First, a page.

By the time the next issue comes out I’ll be married. That may not impress some people (especially the already married) but while I’m not turning into GroomZilla yet it’s definitely a Big Deal for me.
I’ll be *married*.
Yes I know, people get married all the time. Not the same people obviously (unless they’re Richard Burton and Elizabeth Taylor) but as I’ve never been married before it’s all a bit of an adventure.
I’m quite used to adventures though, I’ve done any number of weird and amazing things as Robin Hood but that all seems rather tame compared to getting married and I guess that’s how it should be.
Sal’s just as excited. She’s making her wedding dress herself (no, it’s not going to be a Robin Hood wedding) and even our daughter Scarlett is looking forward being a bridesmaid. Everyone we know is gearing up. Great friends are travelling from the UK, the US and Europe to celebrate with us. It’s all *perfect*.
Except… Sal has cancer.
Just over a year ago she was diagnosed with Stage 4 breast cancer. It’s already too late to cure, having spread from her breast to her liver, pelvis and spine. As you can imagine, we were devastated. It was close to being the worst possible news we could have, and as Sal teaches genetics at Nottingham University there wasn’t much she didn’t know. It’s fair to say we were broken, for any number of reasons (us, our future, watching Scarlett grow up). All of it potentially ripped away in a single diagnosis.
But here’s the thing – Sal is a truly amazing woman. I love her without limits and for some reason she feels the same about me. So we wept, second-guessed, swore and wished. And then she decided to just get on with life. She started chemo and radiotherapy and after each treatment was back at work in days. I was – am – utterly in awe of her.
Her decision to live with cancer rather than giving in to it was inspirational, and not just to me. Sal took part in the University’s Impact campaign which aims to make a real difference in the lives of breast cancer sufferers. And because she was in a unique position (involved in research and a patient) the organisers asked her to give a presentation at their Open Day.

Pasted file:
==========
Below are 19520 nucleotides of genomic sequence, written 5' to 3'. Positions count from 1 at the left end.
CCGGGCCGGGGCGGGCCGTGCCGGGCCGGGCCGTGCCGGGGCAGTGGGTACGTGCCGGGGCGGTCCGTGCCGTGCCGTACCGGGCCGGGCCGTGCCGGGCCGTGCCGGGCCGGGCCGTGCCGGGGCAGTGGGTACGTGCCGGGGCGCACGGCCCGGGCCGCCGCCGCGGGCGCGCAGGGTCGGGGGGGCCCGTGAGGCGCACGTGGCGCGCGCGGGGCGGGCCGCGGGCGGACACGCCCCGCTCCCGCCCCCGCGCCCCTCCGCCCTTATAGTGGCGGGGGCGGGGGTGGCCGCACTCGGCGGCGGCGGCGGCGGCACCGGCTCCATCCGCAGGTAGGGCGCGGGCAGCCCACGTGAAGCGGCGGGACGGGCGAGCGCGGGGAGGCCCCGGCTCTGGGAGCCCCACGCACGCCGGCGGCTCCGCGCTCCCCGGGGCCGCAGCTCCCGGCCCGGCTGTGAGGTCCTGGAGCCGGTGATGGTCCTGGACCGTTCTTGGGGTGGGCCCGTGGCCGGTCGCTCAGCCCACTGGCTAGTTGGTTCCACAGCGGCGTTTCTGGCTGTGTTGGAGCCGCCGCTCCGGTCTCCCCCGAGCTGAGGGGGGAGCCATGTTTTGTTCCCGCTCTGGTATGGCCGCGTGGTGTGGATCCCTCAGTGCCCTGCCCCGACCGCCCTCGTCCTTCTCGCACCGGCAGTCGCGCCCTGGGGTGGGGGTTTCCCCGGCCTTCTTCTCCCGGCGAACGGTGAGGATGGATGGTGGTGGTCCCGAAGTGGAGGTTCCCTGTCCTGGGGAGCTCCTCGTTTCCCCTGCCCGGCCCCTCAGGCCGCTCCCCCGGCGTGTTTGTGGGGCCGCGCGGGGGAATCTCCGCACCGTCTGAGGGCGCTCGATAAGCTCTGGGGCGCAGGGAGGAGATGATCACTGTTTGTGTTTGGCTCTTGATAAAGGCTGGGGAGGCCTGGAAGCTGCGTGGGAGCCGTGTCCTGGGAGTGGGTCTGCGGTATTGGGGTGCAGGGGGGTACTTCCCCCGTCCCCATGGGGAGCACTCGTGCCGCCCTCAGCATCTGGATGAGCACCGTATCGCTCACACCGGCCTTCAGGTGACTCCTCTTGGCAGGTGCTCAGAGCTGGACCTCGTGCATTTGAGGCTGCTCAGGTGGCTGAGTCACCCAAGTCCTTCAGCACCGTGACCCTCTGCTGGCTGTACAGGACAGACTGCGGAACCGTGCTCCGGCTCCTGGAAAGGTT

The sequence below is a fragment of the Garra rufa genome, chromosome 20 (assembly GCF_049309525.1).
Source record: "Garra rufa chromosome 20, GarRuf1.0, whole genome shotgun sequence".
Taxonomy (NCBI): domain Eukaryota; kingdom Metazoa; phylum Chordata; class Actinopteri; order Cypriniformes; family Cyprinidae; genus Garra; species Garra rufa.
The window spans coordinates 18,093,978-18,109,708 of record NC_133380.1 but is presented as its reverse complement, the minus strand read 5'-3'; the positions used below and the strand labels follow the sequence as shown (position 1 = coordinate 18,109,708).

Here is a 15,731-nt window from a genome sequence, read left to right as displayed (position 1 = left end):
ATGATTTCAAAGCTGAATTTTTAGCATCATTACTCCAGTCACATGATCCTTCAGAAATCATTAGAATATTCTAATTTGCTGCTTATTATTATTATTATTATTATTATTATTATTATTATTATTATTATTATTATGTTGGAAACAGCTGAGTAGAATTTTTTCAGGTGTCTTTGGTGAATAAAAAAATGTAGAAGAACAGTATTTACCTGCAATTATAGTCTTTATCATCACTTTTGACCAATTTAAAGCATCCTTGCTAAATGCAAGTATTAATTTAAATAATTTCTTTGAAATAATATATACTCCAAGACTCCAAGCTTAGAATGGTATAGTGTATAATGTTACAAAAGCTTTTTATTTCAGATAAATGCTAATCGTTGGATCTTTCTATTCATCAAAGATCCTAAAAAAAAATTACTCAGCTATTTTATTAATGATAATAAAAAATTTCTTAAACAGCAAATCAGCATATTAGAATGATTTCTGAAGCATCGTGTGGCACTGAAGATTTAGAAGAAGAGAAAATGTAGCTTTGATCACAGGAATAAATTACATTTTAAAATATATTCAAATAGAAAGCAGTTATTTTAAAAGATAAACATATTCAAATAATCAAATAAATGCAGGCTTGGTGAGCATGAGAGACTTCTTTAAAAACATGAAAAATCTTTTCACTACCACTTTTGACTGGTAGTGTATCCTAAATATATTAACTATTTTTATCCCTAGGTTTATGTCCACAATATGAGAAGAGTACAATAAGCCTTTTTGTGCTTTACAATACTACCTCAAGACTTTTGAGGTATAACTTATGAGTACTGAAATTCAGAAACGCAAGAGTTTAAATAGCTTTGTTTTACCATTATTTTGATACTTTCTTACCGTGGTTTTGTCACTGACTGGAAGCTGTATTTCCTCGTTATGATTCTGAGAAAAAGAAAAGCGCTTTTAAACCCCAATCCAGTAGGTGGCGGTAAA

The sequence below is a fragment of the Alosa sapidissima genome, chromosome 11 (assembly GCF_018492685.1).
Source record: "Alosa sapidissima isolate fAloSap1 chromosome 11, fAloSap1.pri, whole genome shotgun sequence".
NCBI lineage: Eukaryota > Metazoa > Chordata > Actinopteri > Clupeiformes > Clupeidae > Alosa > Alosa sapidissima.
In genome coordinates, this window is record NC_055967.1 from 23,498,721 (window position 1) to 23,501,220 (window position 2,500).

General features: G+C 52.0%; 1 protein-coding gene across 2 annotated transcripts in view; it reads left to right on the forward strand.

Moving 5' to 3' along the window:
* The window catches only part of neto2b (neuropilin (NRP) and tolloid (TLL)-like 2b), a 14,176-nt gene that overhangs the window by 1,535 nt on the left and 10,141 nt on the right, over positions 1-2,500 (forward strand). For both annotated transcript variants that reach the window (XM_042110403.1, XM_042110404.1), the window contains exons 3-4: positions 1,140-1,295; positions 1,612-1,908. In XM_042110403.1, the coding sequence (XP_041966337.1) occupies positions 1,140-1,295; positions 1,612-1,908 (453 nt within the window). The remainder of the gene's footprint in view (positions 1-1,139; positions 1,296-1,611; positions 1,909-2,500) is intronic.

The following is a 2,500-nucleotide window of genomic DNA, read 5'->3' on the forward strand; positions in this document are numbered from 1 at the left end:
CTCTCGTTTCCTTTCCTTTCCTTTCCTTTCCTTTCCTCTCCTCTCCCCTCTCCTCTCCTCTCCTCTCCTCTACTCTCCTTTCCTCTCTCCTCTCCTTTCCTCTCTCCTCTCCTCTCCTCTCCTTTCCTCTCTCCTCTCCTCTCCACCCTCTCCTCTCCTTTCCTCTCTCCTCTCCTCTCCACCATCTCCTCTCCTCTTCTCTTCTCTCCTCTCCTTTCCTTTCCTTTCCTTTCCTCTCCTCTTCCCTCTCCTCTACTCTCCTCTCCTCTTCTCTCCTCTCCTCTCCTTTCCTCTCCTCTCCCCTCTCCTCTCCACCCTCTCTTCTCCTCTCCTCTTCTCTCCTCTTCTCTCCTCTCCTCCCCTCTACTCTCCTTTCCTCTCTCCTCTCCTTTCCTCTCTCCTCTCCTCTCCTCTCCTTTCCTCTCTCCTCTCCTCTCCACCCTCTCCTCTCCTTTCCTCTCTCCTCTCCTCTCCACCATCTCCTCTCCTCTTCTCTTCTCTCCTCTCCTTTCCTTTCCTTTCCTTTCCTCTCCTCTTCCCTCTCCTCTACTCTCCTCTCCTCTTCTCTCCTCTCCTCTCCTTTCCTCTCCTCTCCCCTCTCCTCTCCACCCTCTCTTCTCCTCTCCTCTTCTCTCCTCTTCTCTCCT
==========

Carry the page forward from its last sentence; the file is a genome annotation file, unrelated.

A year ago she couldn’t have done it. But a few weeks ago she gave a presentation so powerful it touched everyone there. And because the university press release mentioned that ‘Dr Sally Chappell, Nottingham’s official Maid Marian’ was speaking about having cancer local media found out too. We’d not told anyone (not because having cancer is anything to hide, far from it) but suddenly it was out in the open.
So when local media contacted her Sal could have ignored them. Instead she decided people should know that all this could happen to anyone. If any good can come of this she needed to convey a message. So she went on Radio Nottingham for a couple of really sensitively conducted interviews, she talked to the Post, raised over £2.5k for charity by doing a 5k run, and even did an interview for ‘Candis’ magazine (published later this year). And the message Sal really wants you to get is this:
Check your boobs. Check your partner’s boobs (male or female). Probably don’t check strangers’ boobs (that’s wrong and creepy) but if I can say it again one more time: CHECK YOUR BOOBS regularly. Sal didn’t have any of the ‘classic’ signs (lumps, orange peel skin, puckering) just a general thickening of the whole breast tissue that even her GP wasn’t initially worried about because breasts change after childbirth.
As I write, Sal is on round 2 of chemo and it’s dreadful to see her knocked sideways by it. Scarlett keeps us going, she’s an utter joy and gives us both love and smiles and we have a brilliant support network of incredible family and friends who help with babysitting, shopping, lending ears for us to bend, shoulders to cry on. We couldn’t do it without them. We’re really blessed, the bloody cancer withstanding.
And we’re grateful to everyone who asks how Sal is. Knowing that people care is very helpful, especially in the long dark, scary hours of night. Now even when I’m out Robin Hood-ing people I’ve never met before come up to me and ask in a very genuine and concerned way “How’s your wife?” as a lot of people think we’re married already.
I thank them for asking and don’t tell them we’re not married yet because the really great thing is we soon will be. After all of the fun we’ve had as Robin and Marian this is real, a proper grown-up adventure. There’ll be laughter and tears, love and sadness. It’s life. And it’ll be fun so wish us luck.
Oh and please remember: CHECK YOUR BOOBS